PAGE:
Saturday, February 26, 2011

Review: Genghis: The Trilogy by Conn Iggulden

I’m about to begin reading Conn Iggulden's latest saga about the descendants of Genghis Khan and realized that, although I read the first three books in the series fictionalizing the life of legendary conqueror Genghis Khan, I hadn’t written a review about them yet. So, I will strive to cover the opening trilogy which, hopefully, will serve as a refresher on the series before I write a review for the latest book.

I have found Iggulden's stories so dynamic with characters so psychologically intricate that they must surely embody the cultural ideal of the nomadic warriors I have read about in my studies.

Genghis: Birth of an Empire: A NovelThe first book of the series, "Birth of an Empire", intimately explores not only the daily life of the hardy people of the Asian steppes, but the warrior ethos and competitive drive that shaped the future conqueror and his kinsmen.  We first meet Timujin as a nine-year-old boy racing wildly across the steppes, fiercely challenging his older half-brother for leadership of the small cadre of his siblings who gallop behind them.  It’s as if this scene echoes the pattern we will see repeated throughout his life as he challenges other men, for leadership of, first, the Mongol families, then, later, dominion over the cities and people of the Jin and the desert dwellers of the Middle East.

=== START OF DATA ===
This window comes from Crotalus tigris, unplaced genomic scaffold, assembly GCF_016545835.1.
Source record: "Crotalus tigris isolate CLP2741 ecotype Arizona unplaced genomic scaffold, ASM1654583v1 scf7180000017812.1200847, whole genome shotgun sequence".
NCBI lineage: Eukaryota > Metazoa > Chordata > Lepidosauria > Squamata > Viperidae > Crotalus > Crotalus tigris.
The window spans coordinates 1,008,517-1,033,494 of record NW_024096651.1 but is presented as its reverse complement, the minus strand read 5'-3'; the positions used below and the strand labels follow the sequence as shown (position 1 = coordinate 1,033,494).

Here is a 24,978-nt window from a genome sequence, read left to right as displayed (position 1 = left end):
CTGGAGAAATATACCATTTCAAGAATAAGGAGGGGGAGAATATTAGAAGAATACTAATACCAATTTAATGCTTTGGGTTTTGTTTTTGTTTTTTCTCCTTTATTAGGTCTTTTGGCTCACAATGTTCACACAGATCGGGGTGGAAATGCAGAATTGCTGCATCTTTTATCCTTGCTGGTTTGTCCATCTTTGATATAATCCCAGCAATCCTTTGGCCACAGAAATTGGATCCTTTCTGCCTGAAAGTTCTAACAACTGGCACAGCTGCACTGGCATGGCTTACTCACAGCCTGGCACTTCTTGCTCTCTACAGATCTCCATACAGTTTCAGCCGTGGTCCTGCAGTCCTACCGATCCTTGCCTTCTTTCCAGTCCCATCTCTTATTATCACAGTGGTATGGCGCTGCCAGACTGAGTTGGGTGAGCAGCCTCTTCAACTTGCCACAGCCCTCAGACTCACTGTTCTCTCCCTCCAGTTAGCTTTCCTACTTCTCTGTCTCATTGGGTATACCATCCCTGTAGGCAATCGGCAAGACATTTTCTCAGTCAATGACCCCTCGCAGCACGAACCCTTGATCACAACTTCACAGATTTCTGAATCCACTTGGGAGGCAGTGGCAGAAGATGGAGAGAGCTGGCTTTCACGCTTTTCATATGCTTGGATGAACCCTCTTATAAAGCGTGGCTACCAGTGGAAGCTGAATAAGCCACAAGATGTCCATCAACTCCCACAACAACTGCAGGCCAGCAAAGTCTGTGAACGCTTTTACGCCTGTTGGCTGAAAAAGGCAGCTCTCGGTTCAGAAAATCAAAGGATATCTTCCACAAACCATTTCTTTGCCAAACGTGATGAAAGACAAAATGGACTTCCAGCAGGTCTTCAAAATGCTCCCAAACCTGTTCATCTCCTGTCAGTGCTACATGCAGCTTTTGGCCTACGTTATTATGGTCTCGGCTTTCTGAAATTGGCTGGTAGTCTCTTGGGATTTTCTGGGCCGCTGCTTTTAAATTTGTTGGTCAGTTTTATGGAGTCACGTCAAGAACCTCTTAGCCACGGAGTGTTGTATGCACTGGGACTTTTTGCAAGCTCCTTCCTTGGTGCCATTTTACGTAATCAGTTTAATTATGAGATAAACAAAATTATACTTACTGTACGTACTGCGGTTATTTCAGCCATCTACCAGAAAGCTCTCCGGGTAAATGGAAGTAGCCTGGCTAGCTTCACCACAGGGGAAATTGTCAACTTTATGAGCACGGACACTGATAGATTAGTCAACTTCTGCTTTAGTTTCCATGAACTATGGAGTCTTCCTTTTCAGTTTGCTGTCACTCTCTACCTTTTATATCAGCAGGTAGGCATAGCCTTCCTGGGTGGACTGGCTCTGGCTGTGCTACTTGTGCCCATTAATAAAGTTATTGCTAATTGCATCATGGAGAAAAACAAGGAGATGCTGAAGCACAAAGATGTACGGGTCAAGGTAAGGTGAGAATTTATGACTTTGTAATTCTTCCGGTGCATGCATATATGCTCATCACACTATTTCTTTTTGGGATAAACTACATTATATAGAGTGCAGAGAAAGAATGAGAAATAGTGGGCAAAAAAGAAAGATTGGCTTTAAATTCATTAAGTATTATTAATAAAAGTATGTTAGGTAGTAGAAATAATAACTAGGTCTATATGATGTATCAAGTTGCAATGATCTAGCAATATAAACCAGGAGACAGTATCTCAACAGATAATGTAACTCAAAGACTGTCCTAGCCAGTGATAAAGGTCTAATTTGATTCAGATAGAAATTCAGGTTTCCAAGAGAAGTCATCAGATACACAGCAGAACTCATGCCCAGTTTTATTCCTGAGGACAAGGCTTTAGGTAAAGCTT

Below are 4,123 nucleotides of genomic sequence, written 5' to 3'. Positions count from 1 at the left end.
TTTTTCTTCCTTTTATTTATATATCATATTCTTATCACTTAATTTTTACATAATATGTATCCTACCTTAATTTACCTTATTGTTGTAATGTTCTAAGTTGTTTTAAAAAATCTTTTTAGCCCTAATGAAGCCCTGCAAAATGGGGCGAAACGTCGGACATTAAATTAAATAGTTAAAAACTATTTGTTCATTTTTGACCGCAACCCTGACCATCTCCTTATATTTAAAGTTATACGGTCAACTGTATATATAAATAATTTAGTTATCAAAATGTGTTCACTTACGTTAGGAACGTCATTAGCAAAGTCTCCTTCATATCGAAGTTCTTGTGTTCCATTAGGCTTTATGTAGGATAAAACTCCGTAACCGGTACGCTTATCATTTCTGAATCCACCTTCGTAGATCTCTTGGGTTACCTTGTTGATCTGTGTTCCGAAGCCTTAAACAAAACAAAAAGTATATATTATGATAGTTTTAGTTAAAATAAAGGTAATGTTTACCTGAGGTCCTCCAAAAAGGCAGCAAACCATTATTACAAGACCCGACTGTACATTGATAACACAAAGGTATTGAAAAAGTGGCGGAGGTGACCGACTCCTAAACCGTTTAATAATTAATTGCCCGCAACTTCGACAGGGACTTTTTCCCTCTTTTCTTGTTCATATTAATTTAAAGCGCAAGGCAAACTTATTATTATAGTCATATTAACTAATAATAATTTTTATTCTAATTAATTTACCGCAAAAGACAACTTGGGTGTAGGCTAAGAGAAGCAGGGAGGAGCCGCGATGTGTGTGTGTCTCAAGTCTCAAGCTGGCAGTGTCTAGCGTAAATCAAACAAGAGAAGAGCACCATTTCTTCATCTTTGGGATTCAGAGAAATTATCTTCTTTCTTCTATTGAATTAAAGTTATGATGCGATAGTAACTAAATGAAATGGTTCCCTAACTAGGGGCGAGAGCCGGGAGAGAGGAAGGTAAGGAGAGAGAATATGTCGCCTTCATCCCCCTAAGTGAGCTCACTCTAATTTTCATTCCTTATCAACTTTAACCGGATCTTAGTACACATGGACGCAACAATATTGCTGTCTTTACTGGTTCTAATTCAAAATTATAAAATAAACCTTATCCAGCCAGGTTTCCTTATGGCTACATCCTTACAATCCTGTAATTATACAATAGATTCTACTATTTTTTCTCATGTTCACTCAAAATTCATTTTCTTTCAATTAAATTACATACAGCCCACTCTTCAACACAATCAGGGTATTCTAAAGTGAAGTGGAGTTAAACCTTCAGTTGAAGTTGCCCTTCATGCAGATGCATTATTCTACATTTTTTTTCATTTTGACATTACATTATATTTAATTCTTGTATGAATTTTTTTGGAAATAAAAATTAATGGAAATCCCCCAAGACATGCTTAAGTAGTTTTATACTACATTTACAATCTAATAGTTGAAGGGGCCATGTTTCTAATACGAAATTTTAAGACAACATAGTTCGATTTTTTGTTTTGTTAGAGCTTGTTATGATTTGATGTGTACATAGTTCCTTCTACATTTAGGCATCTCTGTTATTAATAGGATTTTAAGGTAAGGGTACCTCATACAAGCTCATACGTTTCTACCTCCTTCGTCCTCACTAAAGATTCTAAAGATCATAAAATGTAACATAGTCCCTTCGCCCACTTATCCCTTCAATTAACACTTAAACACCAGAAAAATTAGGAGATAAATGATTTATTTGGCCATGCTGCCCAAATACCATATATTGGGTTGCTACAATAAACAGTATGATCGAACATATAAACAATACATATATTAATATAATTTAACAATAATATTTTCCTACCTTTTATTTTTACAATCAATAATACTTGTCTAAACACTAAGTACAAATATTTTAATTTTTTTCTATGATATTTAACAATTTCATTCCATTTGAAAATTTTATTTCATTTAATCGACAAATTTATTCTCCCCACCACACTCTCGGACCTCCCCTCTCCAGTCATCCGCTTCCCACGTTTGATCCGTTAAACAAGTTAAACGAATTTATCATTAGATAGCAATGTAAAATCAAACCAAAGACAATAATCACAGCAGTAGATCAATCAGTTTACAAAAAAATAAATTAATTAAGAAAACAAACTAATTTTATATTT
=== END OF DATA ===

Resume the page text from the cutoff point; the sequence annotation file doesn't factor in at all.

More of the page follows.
We meet Timujin's father, Yesugei - not a khan, but a respected war band leader of a tribe considered one of the noble houses of the steppe.  With his cold face and wolf's head sword, Yesugei is the epitome of a Mongol warrior.  He emanates power and it is clear he has inspired his sons to follow his example - at least all but little Timugei, who seems misplaced on a horse and headed for a totally different destiny.

But Yesugei's guidance is cut short when he is poisoned by a band of Tartars and another warrior takes over leadership of the clan, wrenching away Timujin's birthright.  Timujin's mother and siblings are left abandoned on the plain without even the shelter of their family ger, a felt-covered refuge from the biting winds, for comfort.